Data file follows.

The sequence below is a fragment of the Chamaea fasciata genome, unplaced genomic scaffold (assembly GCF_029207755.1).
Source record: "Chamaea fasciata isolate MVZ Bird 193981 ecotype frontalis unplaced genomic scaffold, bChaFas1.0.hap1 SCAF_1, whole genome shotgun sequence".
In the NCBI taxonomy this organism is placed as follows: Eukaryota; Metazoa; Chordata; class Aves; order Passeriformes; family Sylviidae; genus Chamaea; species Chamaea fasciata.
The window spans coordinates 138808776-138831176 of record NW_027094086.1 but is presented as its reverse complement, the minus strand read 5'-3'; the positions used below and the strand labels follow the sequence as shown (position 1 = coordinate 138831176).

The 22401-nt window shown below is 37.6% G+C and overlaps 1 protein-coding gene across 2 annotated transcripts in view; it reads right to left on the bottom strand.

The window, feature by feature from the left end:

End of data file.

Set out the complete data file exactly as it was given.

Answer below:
The sequence below is a fragment of the Chamaea fasciata genome, unplaced genomic scaffold (assembly GCF_029207755.1).
Source record: "Chamaea fasciata isolate MVZ Bird 193981 ecotype frontalis unplaced genomic scaffold, bChaFas1.0.hap1 SCAF_1, whole genome shotgun sequence".
In the NCBI taxonomy this organism is placed as follows: Eukaryota; Metazoa; Chordata; class Aves; order Passeriformes; family Sylviidae; genus Chamaea; species Chamaea fasciata.
The window spans coordinates 138808776-138831176 of record NW_027094086.1 but is presented as its reverse complement, the minus strand read 5'-3'; the positions used below and the strand labels follow the sequence as shown (position 1 = coordinate 138831176).

The 22401-nt window shown below is 37.6% G+C and overlaps 1 protein-coding gene across 2 annotated transcripts in view; it reads right to left on the bottom strand.

The window, feature by feature from the left end: